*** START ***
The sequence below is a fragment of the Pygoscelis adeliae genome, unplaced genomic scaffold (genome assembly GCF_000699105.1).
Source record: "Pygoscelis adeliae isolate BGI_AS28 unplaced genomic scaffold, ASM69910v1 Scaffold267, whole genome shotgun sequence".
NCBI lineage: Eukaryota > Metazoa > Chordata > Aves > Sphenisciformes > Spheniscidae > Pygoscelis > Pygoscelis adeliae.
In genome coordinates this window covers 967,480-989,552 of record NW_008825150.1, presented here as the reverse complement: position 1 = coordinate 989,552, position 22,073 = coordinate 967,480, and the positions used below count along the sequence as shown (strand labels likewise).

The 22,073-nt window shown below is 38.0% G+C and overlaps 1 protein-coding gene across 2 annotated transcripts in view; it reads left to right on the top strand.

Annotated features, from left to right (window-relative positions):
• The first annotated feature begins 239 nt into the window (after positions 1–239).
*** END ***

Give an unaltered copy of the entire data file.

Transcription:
The sequence below is a fragment of the Pygoscelis adeliae genome, unplaced genomic scaffold (genome assembly GCF_000699105.1).
Source record: "Pygoscelis adeliae isolate BGI_AS28 unplaced genomic scaffold, ASM69910v1 Scaffold267, whole genome shotgun sequence".
NCBI lineage: Eukaryota > Metazoa > Chordata > Aves > Sphenisciformes > Spheniscidae > Pygoscelis > Pygoscelis adeliae.
In genome coordinates this window covers 967,480-989,552 of record NW_008825150.1, presented here as the reverse complement: position 1 = coordinate 989,552, position 22,073 = coordinate 967,480, and the positions used below count along the sequence as shown (strand labels likewise).

The 22,073-nt window shown below is 38.0% G+C and overlaps 1 protein-coding gene across 2 annotated transcripts in view; it reads left to right on the top strand.

Annotated features, from left to right (window-relative positions):
• The first annotated feature begins 239 nt into the window (after positions 1–239).